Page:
How would Russian use of the dollar as a medium of exchange along with the ruble affect U.S. monetary policy?
First of all, it’s important to keep in mind that Russia’s total money supply is really small compared with America’s. A quick glance at last year’s data shows that Russia’s money supply was only about 3% as large as America’s. And that was calculated at official exchange rates–an iffy way of calculating things. Despite the immense size of Russia, its economy is pretty small.
So, use of the dollar in Russia might well have some effects on U.S. open market operations, but no matter which theory you buy, the effects would probably be pretty small.
There are different ways that a country can “use” the dollar. Certain countries, such as Liberia and Panama, have pretty much used the dollar in place of a national currency. U.S. currency circulates from hand to hand in these countries. If the Russians actually began using U.S. paper money (and plenty is already there and elsewhere), then this would in theory affect the relationship between the quantity of U.S. money and the level of U.S. prices. The quantity of U.S. currency in circulation would increase, but this increase would not place direct pressure on U.S. prices to rise (because these dollars would be held outside the U.S. by foreigners). There are some indirect paths back to U.S. prices, but I won’t get into them.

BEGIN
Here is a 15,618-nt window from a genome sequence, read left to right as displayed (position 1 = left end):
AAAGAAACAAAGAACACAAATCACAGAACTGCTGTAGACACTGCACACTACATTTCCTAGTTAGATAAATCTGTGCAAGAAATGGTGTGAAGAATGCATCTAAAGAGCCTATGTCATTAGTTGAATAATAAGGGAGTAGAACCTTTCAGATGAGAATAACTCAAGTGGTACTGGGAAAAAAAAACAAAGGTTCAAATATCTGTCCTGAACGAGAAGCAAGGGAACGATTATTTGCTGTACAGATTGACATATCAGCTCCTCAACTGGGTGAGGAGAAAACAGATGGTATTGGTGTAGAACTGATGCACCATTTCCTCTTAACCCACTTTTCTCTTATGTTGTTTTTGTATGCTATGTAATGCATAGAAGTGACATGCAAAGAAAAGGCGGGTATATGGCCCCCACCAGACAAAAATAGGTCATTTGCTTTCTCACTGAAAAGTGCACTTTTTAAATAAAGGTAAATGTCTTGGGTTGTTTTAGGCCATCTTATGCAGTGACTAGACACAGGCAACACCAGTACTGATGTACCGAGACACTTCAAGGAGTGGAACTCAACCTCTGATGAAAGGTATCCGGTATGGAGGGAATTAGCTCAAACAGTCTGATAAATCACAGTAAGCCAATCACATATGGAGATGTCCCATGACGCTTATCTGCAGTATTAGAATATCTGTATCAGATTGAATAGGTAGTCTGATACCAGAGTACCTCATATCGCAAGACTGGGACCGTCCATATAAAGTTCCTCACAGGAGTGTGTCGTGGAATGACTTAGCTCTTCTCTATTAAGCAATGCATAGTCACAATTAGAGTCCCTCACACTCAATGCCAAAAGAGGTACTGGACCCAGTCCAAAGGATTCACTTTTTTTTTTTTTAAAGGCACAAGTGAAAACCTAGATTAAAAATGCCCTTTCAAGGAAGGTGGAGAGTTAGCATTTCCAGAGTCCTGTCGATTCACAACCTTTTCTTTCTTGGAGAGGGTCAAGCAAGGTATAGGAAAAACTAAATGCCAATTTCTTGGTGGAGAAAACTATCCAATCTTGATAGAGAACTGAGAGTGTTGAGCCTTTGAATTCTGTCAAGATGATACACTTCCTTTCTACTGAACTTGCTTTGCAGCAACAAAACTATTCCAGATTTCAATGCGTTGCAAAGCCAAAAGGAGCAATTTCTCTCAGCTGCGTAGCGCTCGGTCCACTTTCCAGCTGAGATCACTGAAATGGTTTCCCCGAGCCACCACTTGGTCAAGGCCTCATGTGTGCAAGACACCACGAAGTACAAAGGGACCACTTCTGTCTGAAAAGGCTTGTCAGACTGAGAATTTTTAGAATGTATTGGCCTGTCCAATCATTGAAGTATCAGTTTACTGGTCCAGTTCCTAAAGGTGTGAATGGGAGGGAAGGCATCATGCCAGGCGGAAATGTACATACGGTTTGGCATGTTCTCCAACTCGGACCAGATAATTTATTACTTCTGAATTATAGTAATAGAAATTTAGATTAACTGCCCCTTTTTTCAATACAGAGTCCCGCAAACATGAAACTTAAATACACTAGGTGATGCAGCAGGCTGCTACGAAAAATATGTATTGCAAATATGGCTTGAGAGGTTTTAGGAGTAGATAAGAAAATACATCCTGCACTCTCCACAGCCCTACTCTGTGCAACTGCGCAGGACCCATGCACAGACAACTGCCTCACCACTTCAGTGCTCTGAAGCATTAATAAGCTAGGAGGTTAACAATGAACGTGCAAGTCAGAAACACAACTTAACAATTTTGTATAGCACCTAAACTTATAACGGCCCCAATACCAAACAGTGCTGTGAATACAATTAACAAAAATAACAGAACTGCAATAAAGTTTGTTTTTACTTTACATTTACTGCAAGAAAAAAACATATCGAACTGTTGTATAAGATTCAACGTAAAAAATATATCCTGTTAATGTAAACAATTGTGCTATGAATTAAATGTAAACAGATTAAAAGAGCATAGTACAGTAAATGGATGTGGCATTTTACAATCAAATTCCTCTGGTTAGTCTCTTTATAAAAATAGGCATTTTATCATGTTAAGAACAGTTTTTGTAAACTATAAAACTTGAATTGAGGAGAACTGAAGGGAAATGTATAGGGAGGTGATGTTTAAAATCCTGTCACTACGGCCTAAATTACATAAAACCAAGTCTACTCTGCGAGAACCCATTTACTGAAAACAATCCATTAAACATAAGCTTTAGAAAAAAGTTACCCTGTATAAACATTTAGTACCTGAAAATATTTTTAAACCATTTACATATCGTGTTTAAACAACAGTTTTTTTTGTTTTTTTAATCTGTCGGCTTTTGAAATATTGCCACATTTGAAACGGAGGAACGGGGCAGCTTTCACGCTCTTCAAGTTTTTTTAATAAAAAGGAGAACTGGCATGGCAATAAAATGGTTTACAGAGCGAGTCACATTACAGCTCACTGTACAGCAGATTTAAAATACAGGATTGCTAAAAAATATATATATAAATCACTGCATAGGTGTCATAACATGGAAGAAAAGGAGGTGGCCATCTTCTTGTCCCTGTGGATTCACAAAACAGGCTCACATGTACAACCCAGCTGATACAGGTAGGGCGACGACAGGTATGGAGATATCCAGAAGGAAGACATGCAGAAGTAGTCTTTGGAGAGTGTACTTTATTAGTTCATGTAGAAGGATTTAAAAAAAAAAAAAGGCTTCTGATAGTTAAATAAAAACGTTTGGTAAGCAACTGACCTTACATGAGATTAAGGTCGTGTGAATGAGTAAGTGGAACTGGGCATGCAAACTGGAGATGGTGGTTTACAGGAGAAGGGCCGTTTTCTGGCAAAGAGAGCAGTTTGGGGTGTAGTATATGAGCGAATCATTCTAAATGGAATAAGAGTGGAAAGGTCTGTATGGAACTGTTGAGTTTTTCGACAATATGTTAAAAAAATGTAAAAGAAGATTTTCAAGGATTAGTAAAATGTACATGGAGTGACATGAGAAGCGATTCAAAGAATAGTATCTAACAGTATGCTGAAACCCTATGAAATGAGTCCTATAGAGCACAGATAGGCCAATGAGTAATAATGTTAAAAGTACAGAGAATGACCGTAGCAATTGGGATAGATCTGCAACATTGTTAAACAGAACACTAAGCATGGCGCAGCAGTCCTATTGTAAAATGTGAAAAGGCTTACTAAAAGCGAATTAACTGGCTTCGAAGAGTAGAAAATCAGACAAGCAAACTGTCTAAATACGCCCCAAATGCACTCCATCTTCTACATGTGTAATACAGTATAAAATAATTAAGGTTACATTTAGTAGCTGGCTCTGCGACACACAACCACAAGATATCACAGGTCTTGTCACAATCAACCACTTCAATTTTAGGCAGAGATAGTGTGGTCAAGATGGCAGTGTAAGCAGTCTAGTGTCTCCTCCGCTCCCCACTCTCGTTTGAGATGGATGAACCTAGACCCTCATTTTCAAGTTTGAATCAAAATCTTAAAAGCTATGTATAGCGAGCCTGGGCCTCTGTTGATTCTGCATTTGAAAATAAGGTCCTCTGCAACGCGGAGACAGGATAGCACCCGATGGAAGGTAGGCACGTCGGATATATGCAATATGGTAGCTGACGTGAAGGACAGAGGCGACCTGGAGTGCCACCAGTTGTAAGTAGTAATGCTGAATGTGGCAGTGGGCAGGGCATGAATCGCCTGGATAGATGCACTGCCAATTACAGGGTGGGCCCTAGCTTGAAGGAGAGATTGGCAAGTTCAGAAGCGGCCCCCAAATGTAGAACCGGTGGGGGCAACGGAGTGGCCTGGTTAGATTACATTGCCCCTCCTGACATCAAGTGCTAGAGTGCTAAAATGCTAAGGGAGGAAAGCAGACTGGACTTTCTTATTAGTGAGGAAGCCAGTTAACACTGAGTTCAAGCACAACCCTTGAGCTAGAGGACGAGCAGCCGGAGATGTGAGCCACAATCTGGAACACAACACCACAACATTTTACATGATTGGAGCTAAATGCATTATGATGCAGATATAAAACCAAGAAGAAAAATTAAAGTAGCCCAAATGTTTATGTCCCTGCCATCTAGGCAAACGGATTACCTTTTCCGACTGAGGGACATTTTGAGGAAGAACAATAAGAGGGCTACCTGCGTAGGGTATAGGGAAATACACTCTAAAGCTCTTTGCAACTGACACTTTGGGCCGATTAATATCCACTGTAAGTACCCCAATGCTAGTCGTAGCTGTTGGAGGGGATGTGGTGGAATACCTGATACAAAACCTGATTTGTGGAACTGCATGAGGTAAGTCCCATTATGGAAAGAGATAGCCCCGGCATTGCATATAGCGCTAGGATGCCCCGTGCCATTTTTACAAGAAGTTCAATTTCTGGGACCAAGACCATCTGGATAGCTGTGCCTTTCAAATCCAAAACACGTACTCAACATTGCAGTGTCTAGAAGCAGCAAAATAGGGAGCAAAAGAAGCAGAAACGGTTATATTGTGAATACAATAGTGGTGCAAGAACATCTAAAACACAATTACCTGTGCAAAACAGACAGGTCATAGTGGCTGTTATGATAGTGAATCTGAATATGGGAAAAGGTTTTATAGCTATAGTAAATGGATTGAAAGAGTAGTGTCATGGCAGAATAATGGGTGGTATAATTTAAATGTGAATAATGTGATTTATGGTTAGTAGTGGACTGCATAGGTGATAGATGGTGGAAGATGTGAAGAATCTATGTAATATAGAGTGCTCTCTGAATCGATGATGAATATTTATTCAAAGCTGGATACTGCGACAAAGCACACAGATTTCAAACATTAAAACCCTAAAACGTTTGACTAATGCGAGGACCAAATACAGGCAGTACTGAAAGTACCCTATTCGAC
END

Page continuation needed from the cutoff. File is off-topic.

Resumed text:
Another possibility would be for the Russians to establish a currency board (like Argentina’s) where the Central Bank’s reserves would consist of deposits in the U.S. banking system, and rubles would be restricted to some multiple of those deposits (perhaps one-for-one). These Russian deposits would affect the U.S. monetary base. Therefore, the Fed would want to track these numbers and, potentially, to incorporate them into the conduct of monetary policy.
Since U.S. monetary policy is currently based around interest rates and not around the monetary base, though, it’s unlikely that Russia’s monetary situation would affect our monetary policy a great deal. No matter how much Russian monetary aggregates bounce up and down, they’re not likely to have much effect on U.S. interest rates. But, in theory they could have some effects, so they would be watched.
One final note: For Russia to go to a dollar-based economy, they’d need to have some means of buying the dollars in the first place. They certainly couldn’t buy any more dollars than the dollar equivalent of their current money supply. And in reality, they could only buy a fraction of that amount.
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